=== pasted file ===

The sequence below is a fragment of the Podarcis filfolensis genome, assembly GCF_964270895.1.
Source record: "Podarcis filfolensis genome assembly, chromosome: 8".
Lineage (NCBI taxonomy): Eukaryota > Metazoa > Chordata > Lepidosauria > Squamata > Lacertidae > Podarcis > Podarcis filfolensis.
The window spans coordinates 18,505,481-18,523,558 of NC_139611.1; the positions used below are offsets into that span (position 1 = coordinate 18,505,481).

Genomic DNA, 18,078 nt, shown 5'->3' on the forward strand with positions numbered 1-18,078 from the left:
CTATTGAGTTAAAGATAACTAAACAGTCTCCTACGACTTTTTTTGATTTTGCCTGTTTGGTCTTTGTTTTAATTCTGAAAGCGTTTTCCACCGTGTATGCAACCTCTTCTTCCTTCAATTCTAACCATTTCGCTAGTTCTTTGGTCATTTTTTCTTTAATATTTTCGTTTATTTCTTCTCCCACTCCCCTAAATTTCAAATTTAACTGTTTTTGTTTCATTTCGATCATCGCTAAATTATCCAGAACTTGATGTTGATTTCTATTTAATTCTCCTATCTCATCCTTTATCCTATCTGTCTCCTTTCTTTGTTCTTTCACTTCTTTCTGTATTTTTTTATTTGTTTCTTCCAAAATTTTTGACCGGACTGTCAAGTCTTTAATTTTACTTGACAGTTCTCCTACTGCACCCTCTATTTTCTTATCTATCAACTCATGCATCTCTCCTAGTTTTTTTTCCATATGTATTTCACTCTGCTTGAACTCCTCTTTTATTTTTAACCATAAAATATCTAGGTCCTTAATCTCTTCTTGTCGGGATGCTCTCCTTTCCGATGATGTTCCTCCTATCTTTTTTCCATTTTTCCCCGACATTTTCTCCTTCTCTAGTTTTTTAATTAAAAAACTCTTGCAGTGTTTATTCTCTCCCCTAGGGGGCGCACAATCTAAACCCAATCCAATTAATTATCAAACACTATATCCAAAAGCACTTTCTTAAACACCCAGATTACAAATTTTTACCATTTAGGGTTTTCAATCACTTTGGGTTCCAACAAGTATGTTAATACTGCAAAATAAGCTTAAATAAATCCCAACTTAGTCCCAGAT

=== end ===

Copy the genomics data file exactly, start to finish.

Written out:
The sequence below is a fragment of the Podarcis filfolensis genome, assembly GCF_964270895.1.
Source record: "Podarcis filfolensis genome assembly, chromosome: 8".
Lineage (NCBI taxonomy): Eukaryota > Metazoa > Chordata > Lepidosauria > Squamata > Lacertidae > Podarcis > Podarcis filfolensis.
The window spans coordinates 18,505,481-18,523,558 of NC_139611.1; the positions used below are offsets into that span (position 1 = coordinate 18,505,481).

Genomic DNA, 18,078 nt, shown 5'->3' on the forward strand with positions numbered 1-18,078 from the left:
CTATTGAGTTAAAGATAACTAAACAGTCTCCTACGACTTTTTTTGATTTTGCCTGTTTGGTCTTTGTTTTAATTCTGAAAGCGTTTTCCACCGTGTATGCAACCTCTTCTTCCTTCAATTCTAACCATTTCGCTAGTTCTTTGGTCATTTTTTCTTTAATATTTTCGTTTATTTCTTCTCCCACTCCCCTAAATTTCAAATTTAACTGTTTTTGTTTCATTTCGATCATCGCTAAATTATCCAGAACTTGATGTTGATTTCTATTTAATTCTCCTATCTCATCCTTTATCCTATCTGTCTCCTTTCTTTGTTCTTTCACTTCTTTCTGTATTTTTTTATTTGTTTCTTCCAAAATTTTTGACCGGACTGTCAAGTCTTTAATTTTACTTGACAGTTCTCCTACTGCACCCTCTATTTTCTTATCTATCAACTCATGCATCTCTCCTAGTTTTTTTTCCATATGTATTTCACTCTGCTTGAACTCCTCTTTTATTTTTAACCATAAAATATCTAGGTCCTTAATCTCTTCTTGTCGGGATGCTCTCCTTTCCGATGATGTTCCTCCTATCTTTTTTCCATTTTTCCCCGACATTTTCTCCTTCTCTAGTTTTTTAATTAAAAAACTCTTGCAGTGTTTATTCTCTCCCCTAGGGGGCGCACAATCTAAACCCAATCCAATTAATTATCAAACACTATATCCAAAAGCACTTTCTTAAACACCCAGATTACAAATTTTTACCATTTAGGGTTTTCAATCACTTTGGGTTCCAACAAGTATGTTAATACTGCAAAATAAGCTTAAATAAATCCCAACTTAGTCCCAGAT